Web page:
Collyer Bristow has defeated a £50m professional negligence claim that threatened the financial stability of the firm.
The High Court this morning handed down judgment in the Innovator One trial, rejecting all claims against the firm and two former partners. Allegations of conspiracy, dishonest assistance, and negligence were made against the firm during a 16-week trial in the High Court.
Ruling, Mr Justice Hamblen rejected the group action put forward by 555 claimants, who were advised by Enyo Law partner Michael Green and Four New Square’s John Powell QC.
The case was pivotal for Collyer Bristow, which is currently in dispute with insurance brokers Lockton International over whether the latter would indemnify the claim should the ruling go against it (3 October 2011).
At the heart of the Innovator One dispute were allegations that the firm was in breach of financial services regulation when it advised on products that were promoted as tax efficient investment schemes relating to technology products – the Innovator Schemes. The majority of the tax relief claimed was disallowed by HMRC and extensive class action litigation ensued.
The group action was considered to be the largest funded case of 2008, with £5m worth of litigation funding from Allianz ProzessFinanz and after-the-event insurance covered by QBE and Brit Insurance (22 June 2009).
In a 277-page judgment Hamblen J said that despite documentation relating to the Innovator schemes giving control to the investors, the schemes were not operated in this way and therefore constituted collective investment schemes (CIS) under the Financial Services and Markets Act (FSMA). Consequently, the Innovator Schemes had been unauthorised CISs from the outset.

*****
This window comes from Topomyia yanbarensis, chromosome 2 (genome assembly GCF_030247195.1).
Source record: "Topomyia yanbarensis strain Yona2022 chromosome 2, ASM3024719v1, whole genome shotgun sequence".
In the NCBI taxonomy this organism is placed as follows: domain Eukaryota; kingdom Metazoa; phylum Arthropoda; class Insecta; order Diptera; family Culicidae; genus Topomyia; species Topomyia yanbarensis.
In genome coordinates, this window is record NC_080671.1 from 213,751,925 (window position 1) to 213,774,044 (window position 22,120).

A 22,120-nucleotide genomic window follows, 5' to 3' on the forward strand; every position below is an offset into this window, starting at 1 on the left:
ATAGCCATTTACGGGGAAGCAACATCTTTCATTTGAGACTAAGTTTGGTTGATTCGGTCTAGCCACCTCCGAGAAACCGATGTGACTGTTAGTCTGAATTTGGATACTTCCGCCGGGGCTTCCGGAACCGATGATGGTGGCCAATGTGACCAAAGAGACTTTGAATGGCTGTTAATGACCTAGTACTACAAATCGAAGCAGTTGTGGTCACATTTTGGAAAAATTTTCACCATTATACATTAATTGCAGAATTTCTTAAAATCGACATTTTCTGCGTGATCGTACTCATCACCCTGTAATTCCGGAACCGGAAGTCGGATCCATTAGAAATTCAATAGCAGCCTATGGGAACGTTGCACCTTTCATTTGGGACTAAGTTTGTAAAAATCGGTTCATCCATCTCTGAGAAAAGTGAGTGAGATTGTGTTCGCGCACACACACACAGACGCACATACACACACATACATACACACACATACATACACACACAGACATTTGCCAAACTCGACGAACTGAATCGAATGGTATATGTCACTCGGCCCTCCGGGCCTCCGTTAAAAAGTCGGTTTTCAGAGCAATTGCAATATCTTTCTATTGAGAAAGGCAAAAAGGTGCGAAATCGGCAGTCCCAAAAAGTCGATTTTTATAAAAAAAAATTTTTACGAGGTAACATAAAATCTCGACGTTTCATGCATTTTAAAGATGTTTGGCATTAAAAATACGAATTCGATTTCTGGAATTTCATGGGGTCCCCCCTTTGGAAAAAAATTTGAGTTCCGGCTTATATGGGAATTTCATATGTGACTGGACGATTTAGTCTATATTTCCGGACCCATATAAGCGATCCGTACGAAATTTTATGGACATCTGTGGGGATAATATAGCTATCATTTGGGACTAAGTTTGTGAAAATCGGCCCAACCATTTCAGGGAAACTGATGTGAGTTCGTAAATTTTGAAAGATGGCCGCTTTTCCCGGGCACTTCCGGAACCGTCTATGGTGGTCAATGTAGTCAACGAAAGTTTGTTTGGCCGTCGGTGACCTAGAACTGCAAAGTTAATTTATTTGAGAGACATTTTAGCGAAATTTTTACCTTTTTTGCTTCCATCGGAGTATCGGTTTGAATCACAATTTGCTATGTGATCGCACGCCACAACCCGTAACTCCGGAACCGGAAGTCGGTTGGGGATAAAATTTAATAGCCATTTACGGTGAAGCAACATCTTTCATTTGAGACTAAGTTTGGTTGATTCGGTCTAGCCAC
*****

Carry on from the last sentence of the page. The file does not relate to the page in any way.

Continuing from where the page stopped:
The judge rejected allegations that Collyer Bristow and its lawyers had been in breach of the FSMA as it was held that they had not “operated” the CISs. The “operator” of a CIS, for FSMA purposes, was held to be “the person responsible for the management of the property as a whole”. The firm received subscription money and paid out disbursements, but did not manage the funds.
The claimants further argued that, having established that the schemes were CISs, they were entitled to recovery of the sums they had invested from all individuals and entities, including Collyer Bristow.
The judge rejected the allegation, stating that the firm had no contractual or trust relationship with individual subscribers.
Commenting on the judgment, Collyer Bristow senior partner John Saner said: “This decision comes at the end of a lengthy and difficult legal process and I’m delighted that our firm has been totally exonerated. The comprehensive judgment handed down today shows that these claims should never have been brought.”
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